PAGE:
Death toll rises in southern India cyclone

At least 33 people killed after Cyclone Thane hits the south, prompting the evacuation of many coastal villagers.

    Roads blocked by heavy rainfall hampered rescue efforts as the storm lashed the coast [AFP]

    At least 33 people have been killed after Cyclone Thane hit India's southeastern coast, leaving a trail of destruction in its wake.

    Packing wind speeds of up to 135kph, and accompanied by tidal surges of up to 1.5m, Thane lashed the coast between Cuddalore in Tamil Nadu state and the territory of Pondicherry on Friday, causing coastal villagers to move to relief shelters.

    District administrator V Amuvalli in Cuddalore, which bore the brunt of the storm, said the death toll was likely to rise.

    "Approximately 50,000 huts are damaged by the high winds but we will get a clearer picture of the damage later today," he said.

    Most of the deaths occurred due to electrocution and walls collapsing.

    Twenty-two people were killed in Cuddalore, five elsewhere in Tamil Nadu and seven in the former French enclave of Pondicherry.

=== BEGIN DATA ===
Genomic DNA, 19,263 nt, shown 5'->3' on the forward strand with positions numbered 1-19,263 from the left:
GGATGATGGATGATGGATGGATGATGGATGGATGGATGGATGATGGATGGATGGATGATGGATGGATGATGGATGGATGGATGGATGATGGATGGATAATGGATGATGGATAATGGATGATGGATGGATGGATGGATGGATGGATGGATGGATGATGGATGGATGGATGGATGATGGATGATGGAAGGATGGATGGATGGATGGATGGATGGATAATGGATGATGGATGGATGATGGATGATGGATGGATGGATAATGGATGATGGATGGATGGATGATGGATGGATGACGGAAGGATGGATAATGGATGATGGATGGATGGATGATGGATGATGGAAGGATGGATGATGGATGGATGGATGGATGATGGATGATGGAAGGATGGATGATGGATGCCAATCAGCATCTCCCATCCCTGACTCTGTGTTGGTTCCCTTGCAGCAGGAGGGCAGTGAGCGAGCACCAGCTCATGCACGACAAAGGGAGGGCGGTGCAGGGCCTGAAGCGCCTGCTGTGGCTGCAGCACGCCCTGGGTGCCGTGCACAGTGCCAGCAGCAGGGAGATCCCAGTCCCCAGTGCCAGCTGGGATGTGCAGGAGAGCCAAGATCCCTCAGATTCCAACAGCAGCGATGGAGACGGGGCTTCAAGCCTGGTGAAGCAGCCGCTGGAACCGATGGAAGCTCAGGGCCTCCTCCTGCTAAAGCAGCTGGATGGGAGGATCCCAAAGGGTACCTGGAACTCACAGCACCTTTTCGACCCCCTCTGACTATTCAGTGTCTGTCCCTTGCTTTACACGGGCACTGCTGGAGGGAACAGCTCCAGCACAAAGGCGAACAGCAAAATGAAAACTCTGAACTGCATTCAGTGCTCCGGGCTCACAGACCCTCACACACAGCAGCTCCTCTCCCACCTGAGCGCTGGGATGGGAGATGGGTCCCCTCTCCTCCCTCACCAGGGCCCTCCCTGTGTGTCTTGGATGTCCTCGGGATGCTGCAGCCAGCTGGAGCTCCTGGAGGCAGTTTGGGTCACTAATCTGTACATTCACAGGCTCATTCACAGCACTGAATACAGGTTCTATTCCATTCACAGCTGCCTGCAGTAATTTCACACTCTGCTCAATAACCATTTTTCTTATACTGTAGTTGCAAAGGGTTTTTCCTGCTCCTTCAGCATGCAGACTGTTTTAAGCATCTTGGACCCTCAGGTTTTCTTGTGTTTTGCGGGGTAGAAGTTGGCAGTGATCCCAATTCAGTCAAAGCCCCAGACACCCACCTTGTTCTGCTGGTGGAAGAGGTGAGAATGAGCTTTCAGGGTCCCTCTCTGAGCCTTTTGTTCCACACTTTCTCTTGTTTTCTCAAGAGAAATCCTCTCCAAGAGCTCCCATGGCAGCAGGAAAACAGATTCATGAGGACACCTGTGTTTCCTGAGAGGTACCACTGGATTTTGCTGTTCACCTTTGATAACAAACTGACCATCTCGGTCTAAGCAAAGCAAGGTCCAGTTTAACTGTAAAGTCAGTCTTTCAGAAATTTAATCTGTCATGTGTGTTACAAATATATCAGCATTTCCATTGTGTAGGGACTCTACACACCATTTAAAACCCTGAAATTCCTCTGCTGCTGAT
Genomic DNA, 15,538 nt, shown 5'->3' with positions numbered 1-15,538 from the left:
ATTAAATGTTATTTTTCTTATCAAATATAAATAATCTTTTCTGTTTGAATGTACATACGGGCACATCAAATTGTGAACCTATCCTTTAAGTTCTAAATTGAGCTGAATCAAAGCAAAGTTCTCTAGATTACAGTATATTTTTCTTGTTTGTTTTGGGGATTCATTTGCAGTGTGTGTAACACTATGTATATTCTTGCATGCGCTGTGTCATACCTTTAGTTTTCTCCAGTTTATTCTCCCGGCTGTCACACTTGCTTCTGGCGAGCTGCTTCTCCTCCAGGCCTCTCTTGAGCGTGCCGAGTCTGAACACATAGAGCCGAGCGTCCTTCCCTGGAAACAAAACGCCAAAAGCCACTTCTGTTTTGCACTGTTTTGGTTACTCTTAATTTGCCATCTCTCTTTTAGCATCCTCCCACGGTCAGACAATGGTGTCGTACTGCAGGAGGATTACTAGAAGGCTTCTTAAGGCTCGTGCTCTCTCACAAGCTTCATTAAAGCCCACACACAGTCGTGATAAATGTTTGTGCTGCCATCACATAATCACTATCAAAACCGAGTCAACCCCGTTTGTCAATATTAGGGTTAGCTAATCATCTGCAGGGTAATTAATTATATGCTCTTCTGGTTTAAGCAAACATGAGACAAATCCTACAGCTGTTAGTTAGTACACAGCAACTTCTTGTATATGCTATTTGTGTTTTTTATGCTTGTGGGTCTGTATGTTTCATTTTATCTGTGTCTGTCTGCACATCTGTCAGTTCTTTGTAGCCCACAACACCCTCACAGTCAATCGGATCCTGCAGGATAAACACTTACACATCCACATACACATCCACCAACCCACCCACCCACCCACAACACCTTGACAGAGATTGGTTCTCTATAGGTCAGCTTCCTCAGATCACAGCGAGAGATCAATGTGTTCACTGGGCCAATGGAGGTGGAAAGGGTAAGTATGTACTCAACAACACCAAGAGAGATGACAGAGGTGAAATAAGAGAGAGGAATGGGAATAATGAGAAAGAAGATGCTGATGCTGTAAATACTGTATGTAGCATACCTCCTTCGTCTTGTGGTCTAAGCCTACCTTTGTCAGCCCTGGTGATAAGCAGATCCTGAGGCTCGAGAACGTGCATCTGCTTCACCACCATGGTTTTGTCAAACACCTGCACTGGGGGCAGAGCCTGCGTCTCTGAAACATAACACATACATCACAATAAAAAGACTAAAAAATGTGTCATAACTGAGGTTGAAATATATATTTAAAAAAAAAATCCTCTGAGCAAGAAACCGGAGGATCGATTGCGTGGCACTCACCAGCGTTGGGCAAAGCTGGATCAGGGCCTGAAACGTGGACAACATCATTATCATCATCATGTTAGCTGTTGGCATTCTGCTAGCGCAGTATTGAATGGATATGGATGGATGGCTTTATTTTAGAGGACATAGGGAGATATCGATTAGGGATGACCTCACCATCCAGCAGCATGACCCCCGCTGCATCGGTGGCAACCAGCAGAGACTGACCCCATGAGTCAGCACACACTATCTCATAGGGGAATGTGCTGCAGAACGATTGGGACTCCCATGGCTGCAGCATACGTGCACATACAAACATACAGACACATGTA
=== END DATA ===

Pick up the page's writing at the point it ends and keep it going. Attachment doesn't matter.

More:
Officials said engineers were working to restore phone lines and power supplies that were cut off in some regions during the cyclone, while rail and air traffic had resumed normal service on Saturday.

    Hundreds of people from fishing communities along north Tamil Nadu's coast, and neighbouring Andhra Pradesh state, were moved to schools set up as relief centres.

    Roads blocked by heavy rainfall hampered rescue efforts.

    The gale pushed a cargo ship aground on the beaches of Chennai, the Press Trust of India said.

    India's cyclone season generally lasts from April to December, with severe storms often causing dozens of deaths, the evacuation of tens of thousands of people from low-lying villages and widespread crop and property damage.

    In 1999, a "super-cyclone" battered the coast of the eastern state of Orissa for 30 hours with wind speeds reaching 300kph, killing 10,000 people.

    SOURCE: Agencies


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